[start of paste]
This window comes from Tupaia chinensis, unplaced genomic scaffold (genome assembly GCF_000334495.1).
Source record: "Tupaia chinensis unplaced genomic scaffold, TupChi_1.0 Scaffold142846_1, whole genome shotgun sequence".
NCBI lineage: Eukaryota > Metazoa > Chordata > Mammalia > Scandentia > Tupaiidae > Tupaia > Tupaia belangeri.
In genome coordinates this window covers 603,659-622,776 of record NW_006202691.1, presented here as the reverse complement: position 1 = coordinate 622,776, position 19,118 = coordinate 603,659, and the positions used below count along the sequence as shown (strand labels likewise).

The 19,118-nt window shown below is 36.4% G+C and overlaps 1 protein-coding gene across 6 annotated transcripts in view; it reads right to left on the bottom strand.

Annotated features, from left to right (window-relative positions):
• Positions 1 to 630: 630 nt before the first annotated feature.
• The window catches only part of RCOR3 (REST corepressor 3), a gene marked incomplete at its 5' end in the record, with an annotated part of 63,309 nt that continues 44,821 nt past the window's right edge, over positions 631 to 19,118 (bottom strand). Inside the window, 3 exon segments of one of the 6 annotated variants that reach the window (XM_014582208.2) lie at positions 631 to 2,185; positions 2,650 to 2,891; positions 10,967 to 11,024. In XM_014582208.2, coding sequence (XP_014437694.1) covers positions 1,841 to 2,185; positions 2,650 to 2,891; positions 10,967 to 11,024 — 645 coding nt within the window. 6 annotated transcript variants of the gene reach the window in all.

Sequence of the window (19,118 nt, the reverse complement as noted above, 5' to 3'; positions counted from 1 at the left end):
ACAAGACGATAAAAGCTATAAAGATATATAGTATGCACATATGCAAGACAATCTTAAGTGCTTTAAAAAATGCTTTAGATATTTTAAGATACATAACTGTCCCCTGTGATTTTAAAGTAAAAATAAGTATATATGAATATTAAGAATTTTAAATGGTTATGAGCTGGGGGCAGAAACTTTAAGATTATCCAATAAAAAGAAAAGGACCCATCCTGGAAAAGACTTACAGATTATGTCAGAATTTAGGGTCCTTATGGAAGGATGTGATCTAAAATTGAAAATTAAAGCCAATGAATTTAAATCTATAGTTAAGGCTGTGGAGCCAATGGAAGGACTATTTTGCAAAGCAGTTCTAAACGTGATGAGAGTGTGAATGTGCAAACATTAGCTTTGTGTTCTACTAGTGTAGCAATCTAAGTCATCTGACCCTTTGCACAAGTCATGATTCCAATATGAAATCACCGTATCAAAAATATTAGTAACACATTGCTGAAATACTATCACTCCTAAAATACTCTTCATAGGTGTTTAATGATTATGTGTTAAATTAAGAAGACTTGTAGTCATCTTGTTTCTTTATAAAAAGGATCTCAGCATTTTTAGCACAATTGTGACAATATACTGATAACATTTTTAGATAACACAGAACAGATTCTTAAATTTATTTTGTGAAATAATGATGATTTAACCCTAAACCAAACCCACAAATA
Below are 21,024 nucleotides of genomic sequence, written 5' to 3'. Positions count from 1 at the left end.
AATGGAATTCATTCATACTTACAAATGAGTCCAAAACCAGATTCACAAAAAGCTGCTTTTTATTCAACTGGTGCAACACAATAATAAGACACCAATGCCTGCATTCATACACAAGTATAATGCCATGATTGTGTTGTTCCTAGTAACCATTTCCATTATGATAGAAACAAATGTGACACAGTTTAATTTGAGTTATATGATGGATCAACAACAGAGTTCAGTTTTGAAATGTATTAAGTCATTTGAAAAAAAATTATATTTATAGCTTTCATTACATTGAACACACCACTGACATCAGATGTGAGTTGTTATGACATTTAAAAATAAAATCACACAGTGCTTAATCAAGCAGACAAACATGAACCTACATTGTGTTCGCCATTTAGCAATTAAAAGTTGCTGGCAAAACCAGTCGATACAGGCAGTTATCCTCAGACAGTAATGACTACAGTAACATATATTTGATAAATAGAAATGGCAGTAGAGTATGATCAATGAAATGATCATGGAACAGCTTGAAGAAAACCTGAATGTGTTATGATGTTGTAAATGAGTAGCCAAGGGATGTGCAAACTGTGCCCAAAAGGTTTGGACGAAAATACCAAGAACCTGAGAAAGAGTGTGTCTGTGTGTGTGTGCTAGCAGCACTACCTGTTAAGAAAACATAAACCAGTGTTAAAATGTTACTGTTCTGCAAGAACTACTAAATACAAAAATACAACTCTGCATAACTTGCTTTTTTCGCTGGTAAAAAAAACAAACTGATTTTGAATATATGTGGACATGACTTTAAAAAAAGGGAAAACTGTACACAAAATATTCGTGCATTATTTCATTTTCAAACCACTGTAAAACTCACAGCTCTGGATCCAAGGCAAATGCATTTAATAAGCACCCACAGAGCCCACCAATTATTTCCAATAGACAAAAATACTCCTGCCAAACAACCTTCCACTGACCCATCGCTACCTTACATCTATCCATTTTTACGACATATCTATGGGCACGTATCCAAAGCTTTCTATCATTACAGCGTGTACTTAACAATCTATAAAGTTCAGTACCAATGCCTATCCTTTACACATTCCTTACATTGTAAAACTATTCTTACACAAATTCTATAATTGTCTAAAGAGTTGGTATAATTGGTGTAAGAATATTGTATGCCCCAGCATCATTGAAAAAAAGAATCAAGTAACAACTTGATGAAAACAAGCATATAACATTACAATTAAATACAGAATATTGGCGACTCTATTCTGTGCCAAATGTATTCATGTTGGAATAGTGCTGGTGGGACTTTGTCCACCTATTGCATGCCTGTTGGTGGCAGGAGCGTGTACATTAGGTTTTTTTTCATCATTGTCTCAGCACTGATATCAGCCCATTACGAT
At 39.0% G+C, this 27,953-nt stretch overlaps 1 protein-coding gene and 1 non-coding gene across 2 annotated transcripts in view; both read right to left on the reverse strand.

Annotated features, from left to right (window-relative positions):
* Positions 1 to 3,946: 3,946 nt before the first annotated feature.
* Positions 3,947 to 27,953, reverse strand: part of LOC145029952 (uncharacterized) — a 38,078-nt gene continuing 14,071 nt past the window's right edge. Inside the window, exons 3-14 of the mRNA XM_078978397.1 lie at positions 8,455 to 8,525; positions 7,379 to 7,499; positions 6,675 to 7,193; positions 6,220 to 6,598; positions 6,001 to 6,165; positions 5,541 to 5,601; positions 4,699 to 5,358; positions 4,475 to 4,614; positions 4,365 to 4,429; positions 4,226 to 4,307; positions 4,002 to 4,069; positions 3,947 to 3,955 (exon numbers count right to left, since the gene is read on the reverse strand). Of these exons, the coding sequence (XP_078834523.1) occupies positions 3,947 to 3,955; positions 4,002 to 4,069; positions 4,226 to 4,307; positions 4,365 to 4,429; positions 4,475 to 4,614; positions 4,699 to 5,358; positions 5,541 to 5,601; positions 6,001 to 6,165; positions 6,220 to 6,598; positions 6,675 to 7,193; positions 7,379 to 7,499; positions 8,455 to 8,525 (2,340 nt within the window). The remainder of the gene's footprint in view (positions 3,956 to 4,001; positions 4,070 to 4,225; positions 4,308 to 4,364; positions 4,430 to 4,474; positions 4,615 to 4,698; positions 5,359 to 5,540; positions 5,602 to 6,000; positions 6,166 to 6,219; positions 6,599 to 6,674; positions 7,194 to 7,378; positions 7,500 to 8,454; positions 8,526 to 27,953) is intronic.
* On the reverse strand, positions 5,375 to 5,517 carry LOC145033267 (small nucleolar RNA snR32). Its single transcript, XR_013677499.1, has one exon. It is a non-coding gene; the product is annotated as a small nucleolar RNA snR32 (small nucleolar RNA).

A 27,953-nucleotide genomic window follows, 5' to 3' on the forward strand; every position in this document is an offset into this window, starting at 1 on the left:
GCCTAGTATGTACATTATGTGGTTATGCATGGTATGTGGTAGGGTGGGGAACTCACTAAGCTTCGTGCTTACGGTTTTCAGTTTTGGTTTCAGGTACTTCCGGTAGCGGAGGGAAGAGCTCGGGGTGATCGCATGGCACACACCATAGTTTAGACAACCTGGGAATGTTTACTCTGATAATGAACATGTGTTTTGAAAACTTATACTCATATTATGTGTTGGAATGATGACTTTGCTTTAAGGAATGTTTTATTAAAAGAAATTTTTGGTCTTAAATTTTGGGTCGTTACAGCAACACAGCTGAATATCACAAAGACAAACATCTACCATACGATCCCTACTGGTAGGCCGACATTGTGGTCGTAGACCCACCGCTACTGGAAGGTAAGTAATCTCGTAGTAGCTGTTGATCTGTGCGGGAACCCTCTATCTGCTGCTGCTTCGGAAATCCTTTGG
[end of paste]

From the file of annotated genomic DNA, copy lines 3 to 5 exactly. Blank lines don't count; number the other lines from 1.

NCBI lineage: Eukaryota > Metazoa > Chordata > Mammalia > Scandentia > Tupaiidae > Tupaia > Tupaia belangeri.
In genome coordinates this window covers 603,659-622,776 of record NW_006202691.1, presented here as the reverse complement: position 1 = coordinate 622,776, position 19,118 = coordinate 603,659, and the positions used below count along the sequence as shown (strand labels likewise).

The 19,118-nt window shown below is 36.4% G+C and overlaps 1 protein-coding gene across 6 annotated transcripts in view; it reads right to left on the bottom strand.